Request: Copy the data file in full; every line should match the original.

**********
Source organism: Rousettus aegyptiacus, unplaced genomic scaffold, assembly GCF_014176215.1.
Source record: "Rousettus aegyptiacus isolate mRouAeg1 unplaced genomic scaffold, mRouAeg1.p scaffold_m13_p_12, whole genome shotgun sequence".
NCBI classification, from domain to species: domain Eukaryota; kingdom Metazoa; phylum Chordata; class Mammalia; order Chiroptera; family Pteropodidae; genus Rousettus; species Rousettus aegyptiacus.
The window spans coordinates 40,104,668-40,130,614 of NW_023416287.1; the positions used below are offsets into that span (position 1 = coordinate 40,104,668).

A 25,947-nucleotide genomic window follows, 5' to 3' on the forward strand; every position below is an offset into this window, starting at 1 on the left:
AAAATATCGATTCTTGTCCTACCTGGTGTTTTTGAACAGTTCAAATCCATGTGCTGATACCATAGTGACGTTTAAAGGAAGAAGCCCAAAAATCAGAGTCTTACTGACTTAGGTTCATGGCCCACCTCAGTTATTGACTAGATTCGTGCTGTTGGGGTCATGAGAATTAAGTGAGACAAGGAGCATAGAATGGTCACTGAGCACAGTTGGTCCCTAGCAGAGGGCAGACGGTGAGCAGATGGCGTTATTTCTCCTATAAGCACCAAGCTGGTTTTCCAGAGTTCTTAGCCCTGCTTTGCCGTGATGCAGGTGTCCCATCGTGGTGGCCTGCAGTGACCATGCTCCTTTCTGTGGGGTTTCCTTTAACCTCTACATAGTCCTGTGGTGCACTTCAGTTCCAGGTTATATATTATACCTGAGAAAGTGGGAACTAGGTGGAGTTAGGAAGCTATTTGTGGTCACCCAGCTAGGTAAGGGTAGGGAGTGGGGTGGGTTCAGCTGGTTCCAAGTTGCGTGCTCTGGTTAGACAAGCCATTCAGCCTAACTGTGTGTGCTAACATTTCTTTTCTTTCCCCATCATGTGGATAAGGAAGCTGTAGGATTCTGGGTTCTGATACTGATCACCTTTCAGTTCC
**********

Source organism: Rousettus aegyptiacus, unplaced genomic scaffold, assembly GCF_014176215.1.
Source record: "Rousettus aegyptiacus isolate mRouAeg1 unplaced genomic scaffold, mRouAeg1.p scaffold_m13_p_12, whole genome shotgun sequence".
NCBI classification, from domain to species: domain Eukaryota; kingdom Metazoa; phylum Chordata; class Mammalia; order Chiroptera; family Pteropodidae; genus Rousettus; species Rousettus aegyptiacus.
The window spans coordinates 40,104,668-40,130,614 of NW_023416287.1; the positions used below are offsets into that span (position 1 = coordinate 40,104,668).

A 25,947-nucleotide genomic window follows, 5' to 3' on the forward strand; every position below is an offset into this window, starting at 1 on the left:
AAAATATCGATTCTTGTCCTACCTGGTGTTTTTGAACAGTTCAAATCCATGTGCTGATACCATAGTGACGTTTAAAGGAAGAAGCCCAAAAATCAGAGTCTTACTGACTTAGGTTCATGGCCCACCTCAGTTATTGACTAGATTCGTGCTGTTGGGGTCATGAGAATTAAGTGAGACAAGGAGCATAGAATGGTCACTGAGCACAGTTGGTCCCTAGCAGAGGGCAGACGGTGAGCAGATGGCGTTATTTCTCCTATAAGCACCAAGCTGGTTTTCCAGAGTTCTTAGCCCTGCTTTGCCGTGATGCAGGTGTCCCATCGTGGTGGCCTGCAGTGACCATGCTCCTTTCTGTGGGGTTTCCTTTAACCTCTACATAGTCCTGTGGTGCACTTCAGTTCCAGGTTATATATTATACCTGAGAAAGTGGGAACTAGGTGGAGTTAGGAAGCTATTTGTGGTCACCCAGCTAGGTAAGGGTAGGGAGTGGGGTGGGTTCAGCTGGTTCCAAGTTGCGTGCTCTGGTTAGACAAGCCATTCAGCCTAACTGTGTGTGCTAACATTTCTTTTCTTTCCCCATCATGTGGATAAGGAAGCTGTAGGATTCTGGGTTCTGATACTGATCACCTTTCAGTTCC